We have been experiencing an uncharacteristically warm autumn.
Yesterday, for example, it was reported on the news that Saskatchewan broke 27 daytime high temperature records.
I guess it’s only fair.
We had such a long, cold winter, followed by a delayed, cool spring.
So far this fall, we have yet to get an overnight frost.
Winds have been light, too.
As a result, leaves are turning brilliant shades of yellow and orange, clinging to their trees, except for occasionally drifting lazily to the ground.
You can’t let this kind of weather go to waste.
On Sunday, we took a drive up to St. Louis, mainly to check on progress of the new bridge, but also to see how things were looking at Riverlot Orchards winery and their new bistro overlooking the river.
We decided to tour up the river valley as much as possible, taking the bridge east of Rosthern, then cruising up Highway 782 past Batoche and St. Laurent.
Even at a leisurely pace, it seemed that the winery materialized into view quickly.
Riverlot Orchards plans to stay open until Thanksgiving weekend this year, Thursdays through Sundays, from 1 to 8 p.m. These warm autumn days are perfect for lounging on a patio, sipping honeysuckle wine and picking away at a plate of assorted cheeses as hawks soar above and out over the river. Although we stayed only until mid-afternoon, I can imagine that the late-day sun must do a superb job of bringing out the saturated colours of the trees, hillsides and skies at this time of year. Perhaps later in the season, as the sun sets earlier and earlier, it might be possible to enjoy a glass of wine under the northern lights.
We would have stayed longer, but the main purpose of our trip was to see firsthand how work was progressing on the new bridge two kilometres east of St. Louis. I must confess that I have had my doubts that it could be open by winter, but it looks as though the contractor is throwing everything they’ve got into getting the new highway approaches completed. The bridge deck has been paved since our last visit.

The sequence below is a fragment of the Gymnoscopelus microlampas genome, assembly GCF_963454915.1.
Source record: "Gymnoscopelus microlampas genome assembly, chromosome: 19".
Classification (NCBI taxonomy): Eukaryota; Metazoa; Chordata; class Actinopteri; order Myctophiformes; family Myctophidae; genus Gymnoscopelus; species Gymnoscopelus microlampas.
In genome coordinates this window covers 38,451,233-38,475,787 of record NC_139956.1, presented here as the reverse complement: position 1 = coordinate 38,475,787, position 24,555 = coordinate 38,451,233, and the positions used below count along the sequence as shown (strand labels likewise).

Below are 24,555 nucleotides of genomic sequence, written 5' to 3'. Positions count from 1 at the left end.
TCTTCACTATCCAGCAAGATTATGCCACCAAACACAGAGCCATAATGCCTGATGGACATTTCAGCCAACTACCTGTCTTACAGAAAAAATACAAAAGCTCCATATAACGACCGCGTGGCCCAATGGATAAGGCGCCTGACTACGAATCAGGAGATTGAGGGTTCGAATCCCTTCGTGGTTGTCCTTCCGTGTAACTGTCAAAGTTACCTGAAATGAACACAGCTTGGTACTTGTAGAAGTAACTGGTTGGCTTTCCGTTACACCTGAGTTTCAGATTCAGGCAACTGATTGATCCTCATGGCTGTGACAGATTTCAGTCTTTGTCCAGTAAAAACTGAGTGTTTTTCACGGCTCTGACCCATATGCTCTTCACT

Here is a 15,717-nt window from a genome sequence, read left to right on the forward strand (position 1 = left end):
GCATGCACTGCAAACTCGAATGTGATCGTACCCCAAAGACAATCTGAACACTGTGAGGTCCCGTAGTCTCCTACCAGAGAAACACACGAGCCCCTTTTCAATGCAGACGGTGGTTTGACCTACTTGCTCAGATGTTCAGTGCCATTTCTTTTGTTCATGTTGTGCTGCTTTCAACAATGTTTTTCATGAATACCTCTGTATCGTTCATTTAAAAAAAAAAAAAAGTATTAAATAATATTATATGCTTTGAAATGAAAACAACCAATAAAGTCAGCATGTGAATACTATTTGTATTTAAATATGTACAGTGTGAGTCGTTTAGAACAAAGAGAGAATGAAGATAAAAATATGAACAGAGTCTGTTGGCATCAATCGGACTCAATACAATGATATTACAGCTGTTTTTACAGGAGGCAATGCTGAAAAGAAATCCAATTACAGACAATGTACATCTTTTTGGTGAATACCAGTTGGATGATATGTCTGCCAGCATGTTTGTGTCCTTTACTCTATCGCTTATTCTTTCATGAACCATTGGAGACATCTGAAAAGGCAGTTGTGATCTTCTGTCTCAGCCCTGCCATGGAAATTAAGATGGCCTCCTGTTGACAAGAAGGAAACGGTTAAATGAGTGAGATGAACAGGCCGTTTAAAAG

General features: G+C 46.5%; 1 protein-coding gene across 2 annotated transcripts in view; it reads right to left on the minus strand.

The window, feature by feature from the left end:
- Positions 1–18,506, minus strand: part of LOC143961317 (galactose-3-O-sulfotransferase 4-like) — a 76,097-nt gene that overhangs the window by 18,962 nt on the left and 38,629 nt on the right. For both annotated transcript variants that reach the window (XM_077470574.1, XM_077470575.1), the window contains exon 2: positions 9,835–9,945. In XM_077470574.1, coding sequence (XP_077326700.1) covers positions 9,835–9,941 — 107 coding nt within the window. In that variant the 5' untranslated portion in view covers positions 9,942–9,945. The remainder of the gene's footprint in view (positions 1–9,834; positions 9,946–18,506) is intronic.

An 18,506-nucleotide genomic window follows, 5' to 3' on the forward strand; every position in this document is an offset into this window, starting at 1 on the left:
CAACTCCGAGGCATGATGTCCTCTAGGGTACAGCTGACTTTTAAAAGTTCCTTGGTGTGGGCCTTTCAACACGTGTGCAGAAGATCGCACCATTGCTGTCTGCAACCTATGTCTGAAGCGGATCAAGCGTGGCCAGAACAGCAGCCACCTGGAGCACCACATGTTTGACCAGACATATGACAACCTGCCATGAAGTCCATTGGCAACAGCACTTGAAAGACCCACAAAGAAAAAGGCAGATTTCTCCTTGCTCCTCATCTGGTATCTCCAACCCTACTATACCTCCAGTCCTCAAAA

From St. Louis, it’s about as far to Manitou Beach as to Saskatoon. The Minachinas Hills are ablaze with colour right now. The ponds are full to brimming (even full to the point where they’ve had to raise the highway in a few places), and the fall colours intermingle with that indescribable autumn sky in the shimmering water. The ducks appear to be making no attempt to begin their migration.
We arrived in Manitou Beach with plenty of time to take a stroll around the village before going to the mineral pool for a soak. It’s a great way to cap the weekend, so I guess it’s no surprise that we didn’t roll into Saskatoon until late into the evening.
I’ll miss crossing the historic old bridge in St. Louis. Modern highways strike me as too “matter of fact”, assembled with an air of effortless ease. When you experience infrastructure built when the country was young, you get a sense that those who created it felt like they were accomplishing something monumental. Construction was the product of hard, back-breaking work, achieved not by applying fancy technology but by focusing huge amounts of manual labour. If you find an old stretch of road or an old bridge, you can still feel the pioneering spirit that drove the work forward, especially if you are on foot on on a bicycle.
For now, no one plans to dismantle or demolish the old bridge. I hope we’ll be able to walk out onto it. If so, I’ll bet we’ll hear the echo of the whistle and feel the lingering rumble of the first locomotive that crossed when the bridge opened 100 years ago.